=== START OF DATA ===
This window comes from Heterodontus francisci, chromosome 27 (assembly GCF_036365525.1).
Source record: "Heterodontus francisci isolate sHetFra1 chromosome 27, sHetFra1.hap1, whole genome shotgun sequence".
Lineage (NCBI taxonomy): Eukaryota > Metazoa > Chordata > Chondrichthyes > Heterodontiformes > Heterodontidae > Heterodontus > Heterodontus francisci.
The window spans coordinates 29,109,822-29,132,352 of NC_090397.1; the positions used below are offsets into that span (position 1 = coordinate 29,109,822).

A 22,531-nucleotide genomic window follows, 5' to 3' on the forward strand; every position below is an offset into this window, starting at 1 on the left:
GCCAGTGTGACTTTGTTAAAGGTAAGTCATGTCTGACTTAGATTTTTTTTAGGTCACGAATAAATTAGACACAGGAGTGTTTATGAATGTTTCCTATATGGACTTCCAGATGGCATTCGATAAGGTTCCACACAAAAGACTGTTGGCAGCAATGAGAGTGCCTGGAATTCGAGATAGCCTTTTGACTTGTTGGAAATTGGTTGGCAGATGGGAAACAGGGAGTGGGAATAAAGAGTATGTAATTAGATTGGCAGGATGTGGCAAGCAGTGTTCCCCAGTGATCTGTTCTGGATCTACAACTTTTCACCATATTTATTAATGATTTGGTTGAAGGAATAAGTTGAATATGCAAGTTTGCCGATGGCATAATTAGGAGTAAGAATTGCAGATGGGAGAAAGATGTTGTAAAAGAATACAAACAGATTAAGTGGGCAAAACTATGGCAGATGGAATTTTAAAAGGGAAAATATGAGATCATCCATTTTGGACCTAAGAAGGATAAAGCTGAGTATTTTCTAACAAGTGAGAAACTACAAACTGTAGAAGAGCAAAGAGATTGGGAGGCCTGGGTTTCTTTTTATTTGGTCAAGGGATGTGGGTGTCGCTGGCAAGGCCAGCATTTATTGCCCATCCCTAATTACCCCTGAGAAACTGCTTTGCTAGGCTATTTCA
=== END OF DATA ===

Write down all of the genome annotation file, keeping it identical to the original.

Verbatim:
This window comes from Heterodontus francisci, chromosome 27 (assembly GCF_036365525.1).
Source record: "Heterodontus francisci isolate sHetFra1 chromosome 27, sHetFra1.hap1, whole genome shotgun sequence".
Lineage (NCBI taxonomy): Eukaryota > Metazoa > Chordata > Chondrichthyes > Heterodontiformes > Heterodontidae > Heterodontus > Heterodontus francisci.
The window spans coordinates 29,109,822-29,132,352 of NC_090397.1; the positions used below are offsets into that span (position 1 = coordinate 29,109,822).

A 22,531-nucleotide genomic window follows, 5' to 3' on the forward strand; every position below is an offset into this window, starting at 1 on the left:
GCCAGTGTGACTTTGTTAAAGGTAAGTCATGTCTGACTTAGATTTTTTTTAGGTCACGAATAAATTAGACACAGGAGTGTTTATGAATGTTTCCTATATGGACTTCCAGATGGCATTCGATAAGGTTCCACACAAAAGACTGTTGGCAGCAATGAGAGTGCCTGGAATTCGAGATAGCCTTTTGACTTGTTGGAAATTGGTTGGCAGATGGGAAACAGGGAGTGGGAATAAAGAGTATGTAATTAGATTGGCAGGATGTGGCAAGCAGTGTTCCCCAGTGATCTGTTCTGGATCTACAACTTTTCACCATATTTATTAATGATTTGGTTGAAGGAATAAGTTGAATATGCAAGTTTGCCGATGGCATAATTAGGAGTAAGAATTGCAGATGGGAGAAAGATGTTGTAAAAGAATACAAACAGATTAAGTGGGCAAAACTATGGCAGATGGAATTTTAAAAGGGAAAATATGAGATCATCCATTTTGGACCTAAGAAGGATAAAGCTGAGTATTTTCTAACAAGTGAGAAACTACAAACTGTAGAAGAGCAAAGAGATTGGGAGGCCTGGGTTTCTTTTTATTTGGTCAAGGGATGTGGGTGTCGCTGGCAAGGCCAGCATTTATTGCCCATCCCTAATTACCCCTGAGAAACTGCTTTGCTAGGCTATTTCA